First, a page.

“I believe that fairness is game and being a malaysian that scored 9A’s for SPM with no offers of scholarship from the government when I applied makes me feel that I should not allow my future generations to go through the quota system that I had experienced and sadly, failed to admire. Sadly, although I love Malaysia with all my heart, the grass seems to be greener outside. I’m under financial assistance by [a US university] and funded research right now. None of it ever made possible by the country I love. For me, its not just about the financial aid, its about equality in mankind and that makes all the difference.”
Quality of Life
“I’d definitely like to return to Malaysia. However, as Khairy Jamaluddin pointed out a few days ago, return-ees (for lack of a better word) face “structural problems” when we’re back. We’re over-qualified, too smart, etc. and there are many limitations imposed, especially in academic institutions. In essence, the “desire” and “plans” to return may or may not be realised.”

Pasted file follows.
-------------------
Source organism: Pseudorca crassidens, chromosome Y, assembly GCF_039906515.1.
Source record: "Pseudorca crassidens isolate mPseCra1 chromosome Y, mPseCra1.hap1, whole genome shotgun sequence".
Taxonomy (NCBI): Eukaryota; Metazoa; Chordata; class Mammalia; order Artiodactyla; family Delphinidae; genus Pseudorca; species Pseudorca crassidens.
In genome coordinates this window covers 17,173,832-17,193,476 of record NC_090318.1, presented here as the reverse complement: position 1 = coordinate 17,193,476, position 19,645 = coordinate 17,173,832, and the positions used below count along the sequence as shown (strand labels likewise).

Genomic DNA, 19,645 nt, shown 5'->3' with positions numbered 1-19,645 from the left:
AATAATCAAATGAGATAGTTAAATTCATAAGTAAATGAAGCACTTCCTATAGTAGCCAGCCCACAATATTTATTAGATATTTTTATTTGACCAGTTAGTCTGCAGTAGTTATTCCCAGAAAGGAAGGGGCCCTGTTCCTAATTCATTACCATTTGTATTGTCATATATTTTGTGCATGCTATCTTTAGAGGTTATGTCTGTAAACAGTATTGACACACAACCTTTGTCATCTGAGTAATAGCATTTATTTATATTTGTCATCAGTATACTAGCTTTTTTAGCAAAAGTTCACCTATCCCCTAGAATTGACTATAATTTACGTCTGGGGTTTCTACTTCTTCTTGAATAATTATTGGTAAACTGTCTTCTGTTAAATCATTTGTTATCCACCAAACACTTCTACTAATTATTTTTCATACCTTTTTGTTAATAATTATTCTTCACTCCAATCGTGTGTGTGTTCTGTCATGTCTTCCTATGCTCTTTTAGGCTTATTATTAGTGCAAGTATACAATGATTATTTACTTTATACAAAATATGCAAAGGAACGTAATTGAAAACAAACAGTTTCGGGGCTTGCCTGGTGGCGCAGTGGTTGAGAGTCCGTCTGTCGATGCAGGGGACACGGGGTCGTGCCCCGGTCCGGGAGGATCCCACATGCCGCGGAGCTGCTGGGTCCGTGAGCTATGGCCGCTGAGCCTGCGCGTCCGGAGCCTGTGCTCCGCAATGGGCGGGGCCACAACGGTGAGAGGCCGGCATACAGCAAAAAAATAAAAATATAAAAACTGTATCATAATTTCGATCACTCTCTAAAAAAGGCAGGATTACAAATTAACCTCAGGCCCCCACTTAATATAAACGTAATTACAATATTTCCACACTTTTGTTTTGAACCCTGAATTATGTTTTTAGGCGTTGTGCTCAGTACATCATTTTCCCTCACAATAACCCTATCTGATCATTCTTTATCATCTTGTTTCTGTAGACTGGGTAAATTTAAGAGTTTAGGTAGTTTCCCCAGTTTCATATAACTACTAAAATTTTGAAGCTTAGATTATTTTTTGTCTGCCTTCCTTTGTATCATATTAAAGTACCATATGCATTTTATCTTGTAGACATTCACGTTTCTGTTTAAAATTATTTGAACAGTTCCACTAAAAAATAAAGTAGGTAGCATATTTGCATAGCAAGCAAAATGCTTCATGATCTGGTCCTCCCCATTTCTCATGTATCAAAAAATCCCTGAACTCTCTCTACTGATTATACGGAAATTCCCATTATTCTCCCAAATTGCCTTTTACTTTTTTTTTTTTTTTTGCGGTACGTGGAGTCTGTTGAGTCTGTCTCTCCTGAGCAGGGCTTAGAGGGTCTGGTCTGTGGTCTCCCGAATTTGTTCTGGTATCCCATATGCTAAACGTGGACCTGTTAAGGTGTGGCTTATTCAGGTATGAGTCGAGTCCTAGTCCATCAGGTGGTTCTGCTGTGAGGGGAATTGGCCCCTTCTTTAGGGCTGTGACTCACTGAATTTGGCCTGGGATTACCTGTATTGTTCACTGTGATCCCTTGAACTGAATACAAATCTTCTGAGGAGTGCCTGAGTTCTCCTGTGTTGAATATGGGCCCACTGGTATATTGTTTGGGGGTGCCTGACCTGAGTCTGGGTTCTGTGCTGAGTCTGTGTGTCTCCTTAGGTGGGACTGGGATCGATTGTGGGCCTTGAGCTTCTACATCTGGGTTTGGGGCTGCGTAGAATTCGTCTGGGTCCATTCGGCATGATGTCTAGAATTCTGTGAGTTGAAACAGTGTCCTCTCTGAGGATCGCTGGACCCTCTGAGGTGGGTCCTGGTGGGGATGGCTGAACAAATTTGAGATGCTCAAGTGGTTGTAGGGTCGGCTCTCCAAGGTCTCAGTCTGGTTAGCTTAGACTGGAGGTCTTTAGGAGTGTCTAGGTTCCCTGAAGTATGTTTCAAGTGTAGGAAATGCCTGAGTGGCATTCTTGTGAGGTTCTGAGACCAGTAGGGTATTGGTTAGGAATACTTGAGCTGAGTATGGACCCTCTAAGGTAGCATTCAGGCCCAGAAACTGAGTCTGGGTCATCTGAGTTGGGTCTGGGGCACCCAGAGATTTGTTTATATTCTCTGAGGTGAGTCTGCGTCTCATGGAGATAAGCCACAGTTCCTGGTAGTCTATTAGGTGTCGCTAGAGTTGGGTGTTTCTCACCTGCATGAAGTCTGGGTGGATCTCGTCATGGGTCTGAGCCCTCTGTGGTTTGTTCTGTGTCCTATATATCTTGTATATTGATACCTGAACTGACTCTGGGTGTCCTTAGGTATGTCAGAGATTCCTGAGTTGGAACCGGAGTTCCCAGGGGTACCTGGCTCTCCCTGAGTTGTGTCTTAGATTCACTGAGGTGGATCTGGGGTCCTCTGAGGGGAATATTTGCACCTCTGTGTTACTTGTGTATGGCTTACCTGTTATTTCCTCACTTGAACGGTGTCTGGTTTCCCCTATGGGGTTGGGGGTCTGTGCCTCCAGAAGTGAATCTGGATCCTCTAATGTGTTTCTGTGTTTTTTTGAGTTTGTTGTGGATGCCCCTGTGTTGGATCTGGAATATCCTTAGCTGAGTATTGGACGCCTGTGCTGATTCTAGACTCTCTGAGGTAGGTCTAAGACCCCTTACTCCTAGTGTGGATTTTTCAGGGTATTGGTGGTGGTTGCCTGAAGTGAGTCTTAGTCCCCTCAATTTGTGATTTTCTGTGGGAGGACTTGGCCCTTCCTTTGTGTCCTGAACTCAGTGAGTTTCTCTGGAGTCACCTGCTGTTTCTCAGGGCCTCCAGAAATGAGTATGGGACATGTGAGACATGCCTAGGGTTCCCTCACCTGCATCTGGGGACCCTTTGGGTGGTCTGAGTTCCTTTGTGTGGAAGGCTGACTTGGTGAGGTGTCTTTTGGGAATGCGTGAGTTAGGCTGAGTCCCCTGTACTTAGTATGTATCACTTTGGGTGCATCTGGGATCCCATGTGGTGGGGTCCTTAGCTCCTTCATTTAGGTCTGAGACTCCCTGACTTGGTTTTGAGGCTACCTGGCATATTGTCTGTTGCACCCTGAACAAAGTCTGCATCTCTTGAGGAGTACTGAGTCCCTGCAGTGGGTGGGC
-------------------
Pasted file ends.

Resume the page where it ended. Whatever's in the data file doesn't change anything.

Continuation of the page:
“[Reasons I would migrate are] Political problems. Too much crimes. Syariah Law. Mentality. Inter-cultural marriages are hard. Discrimination. Lack of freedom of speech and expression. Low pay.”
“I have not been in Malaysia for 9 years now. It is a place that I grew up in and have instilled all the values in me. However, it is not a place that I call home anymore. The reason for my migration is that I now feel most comfortable in Aus where I have spent my last 2 years at. It has taught me how to appreciate life and I do admire the lifestyle that this country offers- fresh food, safe environment, good public transportation.”
“Education system in Malaysia is a huge fail – our reading, writing and comprehension skills are below what they were 20 years ago. Too much racial and religious polarization and segregation.What police? We have police?”
“Foreign spouse, need money to support family, a more conducive environment for personal growth, highly specialized work.”